Your vehicle's control arm is an essential part of your vehicle's front suspension. The control arm connects the steering knuckle assembly and the wheel hub to the vehicle's frame. Although this part is not a common repair, there will still be some circumstances that will require you to replace your control arm. One of the few reasons why you need to replace your Honda's control arm is when the ball joint gets worn-out and causes sloppy steering. It is impossible to replace the ball joint without replacing the control arm. Another reason is a vehicle accident causing the front wheel to become damaged. This will result in a bent control arm and will definitely need a replacement. A worn-out bushing is another reason why you need to change the control arm. You will experience extreme noise if the bushing is totally damaged. The entire installation process may only take you about an hour to finish.
Required skill level: Intermediate
Needed tools and materials
- Safety glasses
- Latex gloves
- Breaker bar or Tire iron
- Ball joint separator
- Torque wrench
Preparing for the installation
Make sure to park your vehicle in a shaded area with a level surface, and then don't forget to set the parking brake. Use your breaker bar or tire iron to loosen your front wheel lug nuts without removing them. Jack up the front of your vehicle using a heavy-duty jack and jack stands.
Removing the front wheels
Now that your vehicle is lifted already, you may now safely remove the lug nuts. Remove the front wheels carefully and place them in a safe area.
Supporting the lower control arm
You need to support the lower control arm of your vehicle with a floor jack if your vehicle has a spring coil with short or long arm suspension. Before removing the lower control arm, you must check and contain the coil spring first. You also need to remove the tension on the bar if your vehicle has a torsion bar suspension.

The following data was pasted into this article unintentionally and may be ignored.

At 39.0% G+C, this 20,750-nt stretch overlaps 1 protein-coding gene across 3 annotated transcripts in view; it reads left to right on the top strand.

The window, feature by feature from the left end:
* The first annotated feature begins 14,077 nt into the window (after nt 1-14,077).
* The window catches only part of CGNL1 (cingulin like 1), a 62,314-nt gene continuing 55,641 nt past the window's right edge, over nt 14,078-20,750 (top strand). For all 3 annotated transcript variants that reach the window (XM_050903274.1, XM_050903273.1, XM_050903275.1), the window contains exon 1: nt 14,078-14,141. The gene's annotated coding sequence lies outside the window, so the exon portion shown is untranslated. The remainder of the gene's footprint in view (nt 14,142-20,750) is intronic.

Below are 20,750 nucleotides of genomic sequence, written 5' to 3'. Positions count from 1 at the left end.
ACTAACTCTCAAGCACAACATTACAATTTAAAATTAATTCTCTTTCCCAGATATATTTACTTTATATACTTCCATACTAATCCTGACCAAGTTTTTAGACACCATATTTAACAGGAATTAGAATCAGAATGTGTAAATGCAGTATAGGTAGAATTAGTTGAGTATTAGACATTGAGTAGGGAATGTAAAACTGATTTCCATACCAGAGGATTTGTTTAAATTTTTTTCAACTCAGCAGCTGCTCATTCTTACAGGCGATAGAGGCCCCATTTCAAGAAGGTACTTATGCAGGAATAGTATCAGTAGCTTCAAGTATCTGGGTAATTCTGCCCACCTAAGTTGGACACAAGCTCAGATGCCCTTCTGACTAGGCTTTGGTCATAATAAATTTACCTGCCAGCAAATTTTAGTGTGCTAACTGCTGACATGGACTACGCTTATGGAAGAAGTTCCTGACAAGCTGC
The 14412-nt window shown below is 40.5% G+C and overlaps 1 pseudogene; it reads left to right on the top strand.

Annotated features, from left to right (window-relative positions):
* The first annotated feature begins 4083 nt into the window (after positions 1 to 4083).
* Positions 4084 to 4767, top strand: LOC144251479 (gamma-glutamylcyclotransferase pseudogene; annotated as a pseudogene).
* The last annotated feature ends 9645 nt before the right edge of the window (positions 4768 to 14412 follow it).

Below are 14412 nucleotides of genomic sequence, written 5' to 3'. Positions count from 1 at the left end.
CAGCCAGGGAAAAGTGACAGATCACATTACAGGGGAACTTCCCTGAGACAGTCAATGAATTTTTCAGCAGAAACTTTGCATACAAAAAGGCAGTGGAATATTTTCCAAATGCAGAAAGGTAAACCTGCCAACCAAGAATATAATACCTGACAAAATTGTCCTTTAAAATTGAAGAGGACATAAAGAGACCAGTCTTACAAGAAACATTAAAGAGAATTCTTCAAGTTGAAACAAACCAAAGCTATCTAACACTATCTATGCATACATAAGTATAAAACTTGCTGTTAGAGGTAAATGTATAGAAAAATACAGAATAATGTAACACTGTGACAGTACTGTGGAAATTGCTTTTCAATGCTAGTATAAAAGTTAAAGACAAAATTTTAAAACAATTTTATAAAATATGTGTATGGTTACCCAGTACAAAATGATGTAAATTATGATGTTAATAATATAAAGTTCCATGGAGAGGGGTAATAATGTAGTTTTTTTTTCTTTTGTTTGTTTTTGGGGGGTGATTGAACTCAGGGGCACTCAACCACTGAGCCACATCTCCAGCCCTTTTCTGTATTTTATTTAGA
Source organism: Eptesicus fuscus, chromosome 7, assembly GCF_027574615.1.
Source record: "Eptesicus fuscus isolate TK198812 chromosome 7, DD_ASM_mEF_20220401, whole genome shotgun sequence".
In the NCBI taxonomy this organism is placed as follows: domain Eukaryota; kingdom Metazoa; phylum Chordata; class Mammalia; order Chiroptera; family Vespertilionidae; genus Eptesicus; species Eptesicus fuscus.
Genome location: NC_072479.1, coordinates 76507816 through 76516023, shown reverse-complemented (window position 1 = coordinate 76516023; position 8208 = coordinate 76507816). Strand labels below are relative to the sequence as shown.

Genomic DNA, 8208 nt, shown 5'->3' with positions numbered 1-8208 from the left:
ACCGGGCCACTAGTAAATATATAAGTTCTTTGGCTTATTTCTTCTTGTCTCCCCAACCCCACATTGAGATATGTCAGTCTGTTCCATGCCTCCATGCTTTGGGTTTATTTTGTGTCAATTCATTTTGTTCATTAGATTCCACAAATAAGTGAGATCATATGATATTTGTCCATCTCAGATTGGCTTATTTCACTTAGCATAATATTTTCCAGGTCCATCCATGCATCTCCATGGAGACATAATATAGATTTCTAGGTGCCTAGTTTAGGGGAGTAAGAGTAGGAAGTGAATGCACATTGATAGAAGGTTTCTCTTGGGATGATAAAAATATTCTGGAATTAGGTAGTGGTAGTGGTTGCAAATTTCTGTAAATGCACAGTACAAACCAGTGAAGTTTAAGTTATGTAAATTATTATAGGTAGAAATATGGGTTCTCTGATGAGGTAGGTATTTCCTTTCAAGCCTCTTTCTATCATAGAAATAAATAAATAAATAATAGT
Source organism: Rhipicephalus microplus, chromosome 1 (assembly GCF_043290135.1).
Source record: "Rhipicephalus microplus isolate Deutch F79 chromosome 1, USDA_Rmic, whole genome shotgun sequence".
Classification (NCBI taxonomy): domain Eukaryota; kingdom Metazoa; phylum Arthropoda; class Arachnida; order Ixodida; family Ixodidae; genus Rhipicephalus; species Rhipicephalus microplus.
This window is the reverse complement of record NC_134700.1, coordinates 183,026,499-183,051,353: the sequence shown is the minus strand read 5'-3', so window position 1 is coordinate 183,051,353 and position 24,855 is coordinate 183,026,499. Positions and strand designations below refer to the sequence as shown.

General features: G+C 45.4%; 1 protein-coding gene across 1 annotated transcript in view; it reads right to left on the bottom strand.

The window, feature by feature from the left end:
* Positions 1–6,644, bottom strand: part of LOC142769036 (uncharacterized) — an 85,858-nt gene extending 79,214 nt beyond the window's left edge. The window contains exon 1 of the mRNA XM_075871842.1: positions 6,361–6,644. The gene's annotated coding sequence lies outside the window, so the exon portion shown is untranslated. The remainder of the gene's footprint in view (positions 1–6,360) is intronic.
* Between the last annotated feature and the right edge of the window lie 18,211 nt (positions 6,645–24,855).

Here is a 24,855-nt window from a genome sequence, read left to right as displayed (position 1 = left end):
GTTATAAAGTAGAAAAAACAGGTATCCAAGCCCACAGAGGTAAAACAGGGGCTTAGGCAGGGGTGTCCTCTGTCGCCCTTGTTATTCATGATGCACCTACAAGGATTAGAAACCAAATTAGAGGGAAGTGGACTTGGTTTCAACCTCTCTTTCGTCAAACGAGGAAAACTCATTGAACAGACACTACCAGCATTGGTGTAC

Getting into the control arm assembly
Take away the cotter pin from the ball joint nut (if equipped). You need to gently loosen the nut, but you don't need to remove it. Remember to remove the bolt if the ball joint has a pinch bolt. Use your ball joint separator to detach the ball joint from the knuckle. Take away the nut and safeguard the knuckle.
Removing the control arm assembly
All components that are still attached to lower control arm must be unfastened. Take away the control arm mounting bolts and remove the control arm assembly.
Installing the new control arm
You can now install the new control arm, and secure the mounting bolts. Remember not to torque the bolts until your vehicle is at its normal riding height. After that, you need to install the steering knuckle back into the control arm or ball joint assembly. Use your torque wrench and carefully torque the castle nut. Install the new cotter pin, and put back all the components to the control arm of your vehicle. You can now reinstall the front wheels and tighten the lug nuts. Carefully lower your vehicle, and torque the lug nuts and control arm mounting bolts, following your manufacturer's specifications.